Maya Lin. The Architect, Sculptor, and Artist

Architect of the Vietnam Veterans Memorial, b. 1959

Architect Maya Lin in 2014
Architect Maya Lin in 2014. Photo by Sonia Moskowitz/Getty Images Entertainment Collection/Getty Images (cropped)

For a class project at Yale University, Maya Lin designed a memorial for Vietnam Veterans. At the last minute, she submitted her design poster to the 1981 national competition in Washington, DC. Much to her surprise, she won the competition. Maya Lin is forever associated with her most famous design, the Vietnam Veterans Memorial, known as The Wall.

Trained as an artist and an architect, Lin is best known for her large, minimalist sculptures and monuments. Her first great success that launched her career—the winning design for the Vietnam Veterans Memorial in Washington DC—came when she was only 21. Many people criticized the stark, black monument, but today the Vietnam Veterans Memorial is one of the most famous memorials in the United States. Throughout her career, Lin has continued to create powerful designs using simple shapes, natural materials, and Eastern themes.

Maya Lin has maintained a design studio in New York City since 1986. In 2012 she completed what she calls her final memorial—What is missing?. She continues to create her own "Lin-chitecture" with an emphasis on environmental themes. Photos of her work are posted on her website at Maya Lin Studio.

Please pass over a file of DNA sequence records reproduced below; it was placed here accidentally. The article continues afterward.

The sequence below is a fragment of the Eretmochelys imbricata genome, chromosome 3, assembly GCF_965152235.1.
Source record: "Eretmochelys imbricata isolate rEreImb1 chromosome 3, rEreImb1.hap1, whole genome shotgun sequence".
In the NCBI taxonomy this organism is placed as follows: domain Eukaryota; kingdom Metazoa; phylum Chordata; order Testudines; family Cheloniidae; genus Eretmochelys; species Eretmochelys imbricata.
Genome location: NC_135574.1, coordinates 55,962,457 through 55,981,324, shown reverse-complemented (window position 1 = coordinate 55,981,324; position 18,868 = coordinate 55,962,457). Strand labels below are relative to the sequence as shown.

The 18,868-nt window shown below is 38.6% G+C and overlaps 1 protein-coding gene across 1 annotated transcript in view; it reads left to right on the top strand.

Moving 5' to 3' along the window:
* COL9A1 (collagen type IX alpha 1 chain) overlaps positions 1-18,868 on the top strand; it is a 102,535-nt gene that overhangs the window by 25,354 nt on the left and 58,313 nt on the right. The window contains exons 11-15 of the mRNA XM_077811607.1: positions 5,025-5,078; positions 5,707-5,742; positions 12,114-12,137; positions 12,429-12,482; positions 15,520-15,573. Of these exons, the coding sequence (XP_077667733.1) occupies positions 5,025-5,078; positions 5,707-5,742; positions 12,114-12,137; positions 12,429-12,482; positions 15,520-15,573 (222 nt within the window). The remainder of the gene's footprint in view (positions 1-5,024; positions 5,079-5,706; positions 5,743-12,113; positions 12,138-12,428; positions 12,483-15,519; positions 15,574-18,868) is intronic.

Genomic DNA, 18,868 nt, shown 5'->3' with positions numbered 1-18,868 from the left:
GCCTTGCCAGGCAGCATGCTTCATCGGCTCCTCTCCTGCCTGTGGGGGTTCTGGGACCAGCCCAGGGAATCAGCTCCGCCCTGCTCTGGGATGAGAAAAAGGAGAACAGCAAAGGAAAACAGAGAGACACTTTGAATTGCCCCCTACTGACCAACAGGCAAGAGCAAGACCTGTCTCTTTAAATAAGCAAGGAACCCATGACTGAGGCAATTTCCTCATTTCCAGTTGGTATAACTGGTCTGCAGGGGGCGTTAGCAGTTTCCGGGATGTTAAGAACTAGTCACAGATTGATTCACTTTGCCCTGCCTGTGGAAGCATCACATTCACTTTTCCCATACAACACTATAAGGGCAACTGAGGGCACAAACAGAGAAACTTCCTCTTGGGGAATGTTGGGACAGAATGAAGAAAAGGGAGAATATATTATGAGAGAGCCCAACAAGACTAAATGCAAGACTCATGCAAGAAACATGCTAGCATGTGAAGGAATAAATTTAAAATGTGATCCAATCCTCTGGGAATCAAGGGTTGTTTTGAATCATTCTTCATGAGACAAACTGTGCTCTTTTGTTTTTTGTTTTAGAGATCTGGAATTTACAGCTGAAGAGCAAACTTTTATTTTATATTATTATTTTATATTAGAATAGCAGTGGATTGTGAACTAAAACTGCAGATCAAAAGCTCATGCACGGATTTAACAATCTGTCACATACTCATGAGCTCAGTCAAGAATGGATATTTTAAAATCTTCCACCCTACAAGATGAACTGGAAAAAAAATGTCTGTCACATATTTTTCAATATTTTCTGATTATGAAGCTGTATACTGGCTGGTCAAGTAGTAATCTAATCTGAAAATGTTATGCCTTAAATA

Born: October 5, 1959 in Athens, Ohio


Maya Lin grew up in Ohio surrounded by art and literature. Her educated, artistic parents came to America from Beijing and Shanghai and taught at Ohio University.


  • 1981: Yale University School of Architecture, B.A.
  • 1986: Yale University School of Architecture, M.A.

Selected Projects:

  • 1982: Vietnam Veterans Memorial in Washington, D.C.
  • 1989: Civil Rights Memorial in Montgomery, Alabama
  • 1993: The Weber House, Williamstown, Massachusetts (with William Bialosky)
  • 1993: The Women's Table, Yale University, New Haven, Connecticut
  • 1995: Wave Field, University of Michigan, Ann Arbor, Michigan
  • 1999: Langston Hughes Library on the Alex Haley Farm, Clinton, Tennessee (C-Span Video)
  • 2004: Input, an earth installation at Bicentennial Park, Ohio University
  • 2004: The Riggio-Lynch Chapel, Children's Defense Fund, Clinton, TN
  • 2006: The Box House, Telluride, CO
  • 2009: Wavefield, Storm King Art Center, Mountainville, New York
  • 2009: Silver River, CityCenter, ARIA Resort and Casino, Las Vegas, Nevada
  • 2013: A Fold in the Field, Gibbs Farm, New Zealand
  • Ongoing: The Confluence Project, Columbia River, American Northwest
  • 2015: Novartis Institutes for BioMedical Research, 181 Massachusetts Ave., Cambridge, MA (Design Architect: Maya Lin Studio with  Bialosky + Partners Architects)
  • 2019 (expected): Neilson Library Redesign, Smith College, Northampton, Massachusetts

What's Lin-chitecture?

Is Maya Lin a REAL architect? Our word architect comes from the Greek word architekton meaning "chief carpenter"—not a good description of the modern architect.